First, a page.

Desegregation The Civil Rights Movement is sometimes defined as a struggle against racial segregation that began in 1955 when Rosa Parks, the "seamstress with tired feet," refused to give up her seat to a white man on a bus in Alabama. Brown v. Board of Education, the 1954 Supreme Court case that attacked the notion of "separate but equal," has also been identified as the catalyst for this extraordinary period of organized boycotts, student protests, and mass marches.
Immigration: Stories of Yesterday and Today and Ellis Island World War II and the Postwar Period The United States entered World War II in 1942. During the war, immigration decreased. There was fighting in Europe, transportation was interrupted, and the American consulates weren't open. From NY to Texas, KKK recruits with candies and fliers Your video will begin momentarily. Ku Klux Klan recruitment fliers are turning up on driveways across the countryFliers, usually left with candies, appear to be part of a wider recruitment effortThe Klan may be seizing on a time when race and immigration are dominant issues, some say (CNN) -- Carlos Enrique Londoño laughs at the Ku Klux Klan recruitment flier recently left on the driveway of his suburban New York home. It's unlikely the group would accept him.
What can Teachers Learn from Nelson Mandela to Make a Difference? We teach language to help people communicate. Why do people want to communicate? To express the human story through myth, inspiration and powerful transformation. Let’s dig deeper into the story of Nelson Mandela and help our students think, communicate and become active narrators in the search for peace and what makes us human. What can we teach students about Nelson Mandela through the power of video and multi-media? Top Teaching Forty-one tabs. Seriously, I had 41 tabs open on my laptop at once. Forty-one glorious gems that I just could not close, many of them printable resources ready to be utilized immediately. Time spent finding these resources? Probably thirty minutes. Tops.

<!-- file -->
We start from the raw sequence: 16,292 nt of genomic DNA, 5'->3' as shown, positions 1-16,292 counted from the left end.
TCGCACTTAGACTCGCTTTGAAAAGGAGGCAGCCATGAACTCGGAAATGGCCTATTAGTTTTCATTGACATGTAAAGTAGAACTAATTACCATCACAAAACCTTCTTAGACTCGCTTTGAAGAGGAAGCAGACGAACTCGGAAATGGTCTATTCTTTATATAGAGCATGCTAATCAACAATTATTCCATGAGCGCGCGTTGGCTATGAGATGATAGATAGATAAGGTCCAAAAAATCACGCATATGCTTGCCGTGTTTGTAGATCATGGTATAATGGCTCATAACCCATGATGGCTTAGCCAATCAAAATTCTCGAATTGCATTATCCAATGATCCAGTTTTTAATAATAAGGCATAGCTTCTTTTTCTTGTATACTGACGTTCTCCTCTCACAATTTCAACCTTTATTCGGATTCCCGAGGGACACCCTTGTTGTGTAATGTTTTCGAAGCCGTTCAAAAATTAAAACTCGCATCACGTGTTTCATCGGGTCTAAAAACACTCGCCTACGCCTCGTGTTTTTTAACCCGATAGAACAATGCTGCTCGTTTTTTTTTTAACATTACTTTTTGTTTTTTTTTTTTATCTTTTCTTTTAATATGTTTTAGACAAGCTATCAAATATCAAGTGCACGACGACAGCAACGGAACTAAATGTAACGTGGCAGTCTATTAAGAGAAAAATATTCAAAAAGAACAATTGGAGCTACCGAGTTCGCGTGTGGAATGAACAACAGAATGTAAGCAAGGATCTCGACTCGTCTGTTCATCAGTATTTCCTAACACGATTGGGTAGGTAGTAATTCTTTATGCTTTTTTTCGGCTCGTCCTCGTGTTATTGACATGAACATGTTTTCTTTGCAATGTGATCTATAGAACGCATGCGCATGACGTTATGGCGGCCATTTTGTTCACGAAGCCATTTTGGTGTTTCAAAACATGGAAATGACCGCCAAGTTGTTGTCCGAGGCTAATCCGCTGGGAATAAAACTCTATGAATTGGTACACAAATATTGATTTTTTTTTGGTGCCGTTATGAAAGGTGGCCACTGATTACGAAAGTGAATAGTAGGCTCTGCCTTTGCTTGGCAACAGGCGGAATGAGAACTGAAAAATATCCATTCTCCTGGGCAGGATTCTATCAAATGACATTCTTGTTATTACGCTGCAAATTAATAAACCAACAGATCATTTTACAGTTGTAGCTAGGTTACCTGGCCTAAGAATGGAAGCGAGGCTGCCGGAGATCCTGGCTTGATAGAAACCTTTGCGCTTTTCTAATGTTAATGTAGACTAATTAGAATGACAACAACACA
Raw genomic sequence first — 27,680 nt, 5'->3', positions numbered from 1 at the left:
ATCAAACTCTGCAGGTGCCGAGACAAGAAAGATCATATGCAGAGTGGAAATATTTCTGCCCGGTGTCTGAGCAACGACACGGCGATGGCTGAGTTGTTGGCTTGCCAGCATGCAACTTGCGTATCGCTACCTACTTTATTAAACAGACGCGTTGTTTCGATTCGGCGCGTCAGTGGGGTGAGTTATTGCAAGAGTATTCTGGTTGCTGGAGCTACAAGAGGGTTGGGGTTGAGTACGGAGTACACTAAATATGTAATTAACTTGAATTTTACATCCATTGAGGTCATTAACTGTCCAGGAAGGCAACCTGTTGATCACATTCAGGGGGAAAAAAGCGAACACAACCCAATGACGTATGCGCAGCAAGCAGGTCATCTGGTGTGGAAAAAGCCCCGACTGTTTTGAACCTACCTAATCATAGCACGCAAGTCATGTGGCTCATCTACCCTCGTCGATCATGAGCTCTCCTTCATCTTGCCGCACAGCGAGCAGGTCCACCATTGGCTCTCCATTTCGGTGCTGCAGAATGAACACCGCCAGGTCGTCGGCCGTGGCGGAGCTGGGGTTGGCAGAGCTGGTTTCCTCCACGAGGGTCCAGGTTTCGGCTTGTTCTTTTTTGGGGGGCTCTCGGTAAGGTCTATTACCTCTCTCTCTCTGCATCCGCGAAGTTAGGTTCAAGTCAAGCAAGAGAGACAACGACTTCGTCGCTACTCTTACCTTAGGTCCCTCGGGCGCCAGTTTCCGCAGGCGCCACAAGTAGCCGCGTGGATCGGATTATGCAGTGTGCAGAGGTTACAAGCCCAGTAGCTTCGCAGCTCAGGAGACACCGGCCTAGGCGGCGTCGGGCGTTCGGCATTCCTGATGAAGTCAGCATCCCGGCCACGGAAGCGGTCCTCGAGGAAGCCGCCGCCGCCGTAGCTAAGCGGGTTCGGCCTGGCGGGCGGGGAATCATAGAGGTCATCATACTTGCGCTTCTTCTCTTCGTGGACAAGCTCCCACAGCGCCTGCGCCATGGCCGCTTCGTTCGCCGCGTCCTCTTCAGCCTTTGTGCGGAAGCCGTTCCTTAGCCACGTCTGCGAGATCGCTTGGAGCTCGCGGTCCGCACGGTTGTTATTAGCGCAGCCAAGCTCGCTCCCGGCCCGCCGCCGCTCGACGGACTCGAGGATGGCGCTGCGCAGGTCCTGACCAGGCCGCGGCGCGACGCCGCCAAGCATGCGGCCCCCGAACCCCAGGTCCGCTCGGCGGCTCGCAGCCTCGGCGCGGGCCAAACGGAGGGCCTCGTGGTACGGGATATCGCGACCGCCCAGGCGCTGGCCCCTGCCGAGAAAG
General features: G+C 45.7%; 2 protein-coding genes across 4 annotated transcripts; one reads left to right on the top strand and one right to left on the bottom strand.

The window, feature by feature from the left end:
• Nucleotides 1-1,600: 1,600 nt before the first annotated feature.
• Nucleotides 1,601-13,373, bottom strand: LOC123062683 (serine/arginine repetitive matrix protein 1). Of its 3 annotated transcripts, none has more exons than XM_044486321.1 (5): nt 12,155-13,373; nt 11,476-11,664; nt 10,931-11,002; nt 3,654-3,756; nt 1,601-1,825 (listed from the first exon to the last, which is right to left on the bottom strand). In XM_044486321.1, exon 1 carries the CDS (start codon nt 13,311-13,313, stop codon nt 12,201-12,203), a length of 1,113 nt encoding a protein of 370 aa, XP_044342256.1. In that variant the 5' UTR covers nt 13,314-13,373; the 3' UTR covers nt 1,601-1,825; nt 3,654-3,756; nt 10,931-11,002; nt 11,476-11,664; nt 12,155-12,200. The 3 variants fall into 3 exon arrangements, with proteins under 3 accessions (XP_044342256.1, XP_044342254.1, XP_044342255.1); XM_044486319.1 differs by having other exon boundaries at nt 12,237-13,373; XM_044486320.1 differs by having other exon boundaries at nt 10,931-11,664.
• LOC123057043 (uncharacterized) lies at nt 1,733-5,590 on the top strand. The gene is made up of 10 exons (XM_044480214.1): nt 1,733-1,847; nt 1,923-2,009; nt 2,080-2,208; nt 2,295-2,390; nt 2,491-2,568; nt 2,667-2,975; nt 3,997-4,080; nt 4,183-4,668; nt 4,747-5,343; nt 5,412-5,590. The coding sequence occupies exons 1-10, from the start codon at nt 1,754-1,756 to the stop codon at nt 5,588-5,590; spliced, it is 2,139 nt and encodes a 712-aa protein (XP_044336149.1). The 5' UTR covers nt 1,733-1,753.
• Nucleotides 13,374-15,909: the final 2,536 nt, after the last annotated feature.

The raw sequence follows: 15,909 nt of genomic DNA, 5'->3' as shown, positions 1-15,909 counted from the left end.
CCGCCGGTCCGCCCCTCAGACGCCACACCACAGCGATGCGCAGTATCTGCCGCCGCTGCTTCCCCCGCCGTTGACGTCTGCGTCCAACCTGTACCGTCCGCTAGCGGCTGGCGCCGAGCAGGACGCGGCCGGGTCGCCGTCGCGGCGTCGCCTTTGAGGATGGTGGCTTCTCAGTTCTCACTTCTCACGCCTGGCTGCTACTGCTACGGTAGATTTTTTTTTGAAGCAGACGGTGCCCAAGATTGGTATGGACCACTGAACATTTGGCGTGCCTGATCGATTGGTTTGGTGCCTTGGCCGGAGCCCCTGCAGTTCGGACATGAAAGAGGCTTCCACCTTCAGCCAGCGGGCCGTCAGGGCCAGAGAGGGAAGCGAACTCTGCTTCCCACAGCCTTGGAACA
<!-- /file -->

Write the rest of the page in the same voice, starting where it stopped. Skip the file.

Strangers This EFL lesson is designed around a beautiful short film called Strangers directed by Erez Tadmor and Guy Nattiv, and the theme of racism. Students predict a story, watch a short film, speak about racism and write a narrative. I would ask all teachers who use Film English to consider buying my book Film in Action as the royalties which I receive from sales help to keep the website completely free. Language level: Intermediate (B1) – Upper Intermediate(B2.11) Learner type:Teens and adults Time: 90 minutes Civil Rights Movement Heroes for Kids (Rosa Parks, Martin Luther King Jr.) by Borgna Brunner The civil rights movement of the 1950s and 1960s challenged racism in America and made the country a more just and humane society for all. Below are a few of its many heroes.
Book Wizard Mobile: Level books and create book lists on your iPhone, iPad and Android devices. Read our Frequently Asked Questions about Book Wizard Mobile – now available FREE for iPhones and iPads with retina display and Android devices! Scan Tap Scan to find books by scanning the bar code. Tap Search, then type or say a book’s title, author or keyword. Level Instantly get levels for Guided Reading, Lexile® Measure, DRA, or Grade Level from the Book Wizard database of 50,000 children’s books. Level your Classroom Library or find just the right book at just the right level for individual students.
Martin Luther King I Have a Dream Speech - American Rhetoric Martin Luther King, Jr. I Have a Dream delivered 28 August 1963, at the Lincoln Memorial, Washington D.C. Video Purchase Off-Site audio mp3 of Address